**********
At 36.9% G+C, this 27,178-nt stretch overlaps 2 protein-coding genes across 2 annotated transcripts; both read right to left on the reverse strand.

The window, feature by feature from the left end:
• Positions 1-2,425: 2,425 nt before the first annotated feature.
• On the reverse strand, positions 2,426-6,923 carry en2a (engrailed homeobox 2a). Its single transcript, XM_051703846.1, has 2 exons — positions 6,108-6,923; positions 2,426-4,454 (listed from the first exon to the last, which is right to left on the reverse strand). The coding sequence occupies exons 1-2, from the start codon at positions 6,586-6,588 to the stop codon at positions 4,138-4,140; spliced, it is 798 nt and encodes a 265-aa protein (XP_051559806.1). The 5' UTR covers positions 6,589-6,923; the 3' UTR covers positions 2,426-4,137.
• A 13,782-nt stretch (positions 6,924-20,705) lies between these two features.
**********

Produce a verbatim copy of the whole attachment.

At 36.9% G+C, this 27,178-nt stretch overlaps 2 protein-coding genes across 2 annotated transcripts; both read right to left on the reverse strand.

The window, feature by feature from the left end:
• Positions 1-2,425: 2,425 nt before the first annotated feature.
• On the reverse strand, positions 2,426-6,923 carry en2a (engrailed homeobox 2a). Its single transcript, XM_051703846.1, has 2 exons — positions 6,108-6,923; positions 2,426-4,454 (listed from the first exon to the last, which is right to left on the reverse strand). The coding sequence occupies exons 1-2, from the start codon at positions 6,586-6,588 to the stop codon at positions 4,138-4,140; spliced, it is 798 nt and encodes a 265-aa protein (XP_051559806.1). The 5' UTR covers positions 6,589-6,923; the 3' UTR covers positions 2,426-4,137.
• A 13,782-nt stretch (positions 6,924-20,705) lies between these two features.